Dreaming the impossible dream, Prof Dr Winarno never stops in his mission to introduce the magic of Indonesian cuisine to the world
You have to keep dreaming. With prayer and courage, you can eventually realise your dreams,” Prof Dr Winarno, the former rector of Atma Jaya Catholic University, explains. In a voice that oozes both sophistication and humility, Winarno shows us a page from his biography (penned by JB Soedarmanta) which quotes part of the lyrics to “The Impossible Dream”, a popular song from the 1960s that has been performed by dozens of famous singers and bands, including Elvis Presley and The Carpenters.
“‘To dream the impossible dream. To fight the unbeatable foe/ To bear with unbearable sorrow/ And to run where the brave dare not go…’ These lyrics have become my inspiration and the fuel that keeps driving me forward,” he enthuses. With dreams, prayers, courage and talent, Winarno earned a scholarship to the University of Massachusetts, where he subsequently became the first Indonesian to hold a doctorate degree in food technology.
He has produced over 100 scholarly works, which have been published in both national and international journals, and has written dozens of books on food science, nutrition and post-harvest technology. In addition, Winarno has been invited to lecture at many renowned universities worldwide, held various prestigious positions in organisations within ASEAN and the WHO, and has been bestowed with numerous national and international awards.
Moreover, the Indonesian Museum of Records (MURI) recently named Winarno as the founding father of food technology in Indonesia. According to Winarno, today’s developments in food technology offer the opportunity for much better specifications and standardisation of various Indonesian food and beverages, making it more feasible for local cuisine to enter the international market.
Born in Klaten in Central Java on February 15, 1938, this father of two sons and a daughter says that despite already reaching his retirement age, he still has dreams that he hopes to realise. One of these is to see traditional Indonesian dishes listed on international menus across the globe.
What makes you optimistic that our local food will one day make a splash in international culinary arena?
Food, particularly in the West, is generally classified in two dimensions, calories and energy. More dimensions are added in Asian countries such as China and Korea, which have developed traditional herbal food and beverages which are described as being ‘nutraceutical.” Korean tea and Chinese ginger would be good examples of this. We Indonesians have jamu (traditional herbal potions). One of the examples in the category of jamu is beras kencur, a simple combination of rice and brown sugar that has long been proven to maintain health and vitality. The traditional soy food of tempe is another example. Tempe contains protein comparable to, yet healthier than meats. Our tofu is also comparable to that produced in Korea and Japan. Too bad that the world has yet to recognize jamu. It’s time for us to promote our food heritage.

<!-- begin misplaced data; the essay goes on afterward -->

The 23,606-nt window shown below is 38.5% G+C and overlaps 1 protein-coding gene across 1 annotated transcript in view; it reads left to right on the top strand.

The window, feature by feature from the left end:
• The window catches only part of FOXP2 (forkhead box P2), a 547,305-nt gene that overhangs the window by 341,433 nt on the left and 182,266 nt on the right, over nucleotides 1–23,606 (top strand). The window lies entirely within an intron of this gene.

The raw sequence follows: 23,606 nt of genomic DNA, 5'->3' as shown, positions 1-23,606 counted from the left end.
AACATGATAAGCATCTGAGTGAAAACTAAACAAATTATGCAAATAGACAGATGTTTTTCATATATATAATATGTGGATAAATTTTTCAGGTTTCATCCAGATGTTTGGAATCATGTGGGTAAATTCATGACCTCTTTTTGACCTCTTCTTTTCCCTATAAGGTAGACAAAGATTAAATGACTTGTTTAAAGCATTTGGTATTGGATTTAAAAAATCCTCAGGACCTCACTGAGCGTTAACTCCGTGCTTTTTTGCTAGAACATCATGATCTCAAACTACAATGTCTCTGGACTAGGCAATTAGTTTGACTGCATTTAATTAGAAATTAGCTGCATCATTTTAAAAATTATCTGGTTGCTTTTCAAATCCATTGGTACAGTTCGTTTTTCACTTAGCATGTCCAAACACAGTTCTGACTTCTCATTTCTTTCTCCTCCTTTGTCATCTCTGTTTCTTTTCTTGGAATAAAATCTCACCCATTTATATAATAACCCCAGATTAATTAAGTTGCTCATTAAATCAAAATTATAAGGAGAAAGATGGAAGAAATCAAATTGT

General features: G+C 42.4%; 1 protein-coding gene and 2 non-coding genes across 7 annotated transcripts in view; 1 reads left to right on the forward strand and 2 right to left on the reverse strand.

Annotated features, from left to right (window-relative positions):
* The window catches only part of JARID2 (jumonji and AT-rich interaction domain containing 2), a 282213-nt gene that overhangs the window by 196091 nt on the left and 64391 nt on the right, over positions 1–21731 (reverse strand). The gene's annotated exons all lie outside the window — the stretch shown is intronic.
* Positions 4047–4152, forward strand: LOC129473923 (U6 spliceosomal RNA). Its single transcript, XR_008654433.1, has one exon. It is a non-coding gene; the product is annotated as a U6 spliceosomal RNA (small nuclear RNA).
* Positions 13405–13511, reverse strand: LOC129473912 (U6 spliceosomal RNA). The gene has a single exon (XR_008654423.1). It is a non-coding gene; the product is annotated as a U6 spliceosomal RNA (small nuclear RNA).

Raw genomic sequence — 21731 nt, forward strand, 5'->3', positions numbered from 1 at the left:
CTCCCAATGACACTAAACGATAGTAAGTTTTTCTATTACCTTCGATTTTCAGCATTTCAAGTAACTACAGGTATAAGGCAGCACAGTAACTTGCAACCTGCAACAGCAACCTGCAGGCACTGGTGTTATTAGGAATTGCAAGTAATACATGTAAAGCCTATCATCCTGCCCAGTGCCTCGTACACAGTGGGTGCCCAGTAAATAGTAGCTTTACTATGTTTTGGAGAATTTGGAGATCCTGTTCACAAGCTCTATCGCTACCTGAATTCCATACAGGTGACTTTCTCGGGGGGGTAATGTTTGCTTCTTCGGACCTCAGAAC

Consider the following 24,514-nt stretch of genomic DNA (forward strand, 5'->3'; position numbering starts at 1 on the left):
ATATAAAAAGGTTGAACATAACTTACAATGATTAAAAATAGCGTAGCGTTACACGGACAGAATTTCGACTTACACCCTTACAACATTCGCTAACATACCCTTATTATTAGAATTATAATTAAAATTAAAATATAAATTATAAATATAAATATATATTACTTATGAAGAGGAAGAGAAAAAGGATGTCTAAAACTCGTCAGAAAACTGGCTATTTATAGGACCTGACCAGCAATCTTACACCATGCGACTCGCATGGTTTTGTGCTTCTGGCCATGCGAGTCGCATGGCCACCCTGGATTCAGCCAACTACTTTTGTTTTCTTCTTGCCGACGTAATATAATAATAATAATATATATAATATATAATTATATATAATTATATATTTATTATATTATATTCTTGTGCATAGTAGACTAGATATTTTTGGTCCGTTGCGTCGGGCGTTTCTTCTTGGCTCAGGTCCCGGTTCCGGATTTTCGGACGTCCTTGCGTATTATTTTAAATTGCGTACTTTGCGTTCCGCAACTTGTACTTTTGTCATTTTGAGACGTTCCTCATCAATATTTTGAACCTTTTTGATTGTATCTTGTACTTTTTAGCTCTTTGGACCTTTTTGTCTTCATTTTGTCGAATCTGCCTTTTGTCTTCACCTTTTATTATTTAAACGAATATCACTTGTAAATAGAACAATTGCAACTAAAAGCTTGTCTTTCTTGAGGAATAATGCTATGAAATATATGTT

How should we promote our dishes to a global audience?
This is my current dream and I’m in the middle of drafting an encyclopaedia of traditional Indonesian dishes, which will be printed in both English and Indonesian. My hope is that it will be a great asset in attracting people from all corners of the world to discover more about Indonesia’s rich dishes and culinary traditions. I have an outstanding team working on this project with me and the encyclopaedia will be published in a set of seven volumes.
Do you think that your encyclopaedia will help to promote our traditional cuisine?
Why not? I have travelled many parts of the world and encountered with a number of food experts from different countries who agree that Indonesian food is considered one of the world’s healthiest. The encyclopaedia will be a useful reference for those seeking to discover more about Indonesia’s various cuisines and their relation to our rich culture. Many local dishes are related to local traditions in fact. Nasi tumpeng (a traditional rice cone) and nasi kuning (yellow rice) are great examples of this.
Speaking of travel, what are your favourite travel destinations?
For local destinations, I love Bali for its uniqueness and exoticism, and Manado for its fabulous marine atmosphere. For overseas, Rio de Janeiro is at the top of my list. Its annual carnival is the world’s biggest and most happening. As I’m a Catholic, I also love making pilgrimages to the Vatican. I like visiting museums and the holy city is filled with historical museums. I’d say the whole city is one big museum. I also adore French for its culture…and of course for its food and wine!
What are your favourite foods and wines?
I pretty much eat any good food, but nothing can beat my appetite for tempe and gudeg. I love Bordeaux wines. Pairing a glass of Bordeaux with steak makes for a truly romantic dining experience.
Speaking of romance, do you have any tips for the younger generation relating to this month’s Valentine’s Day?
Love is happiness, which can be enhanced by striving to become increasingly tolerant and open-minded towards our many differences. These character traits can make you into a more globalized individual. But no less important, the more you open your mind, the more you will realize that Indonesian food can benefit the entire world.
By Aulia R. Sungkar. Published in Jakarta Java Kini, February 2012.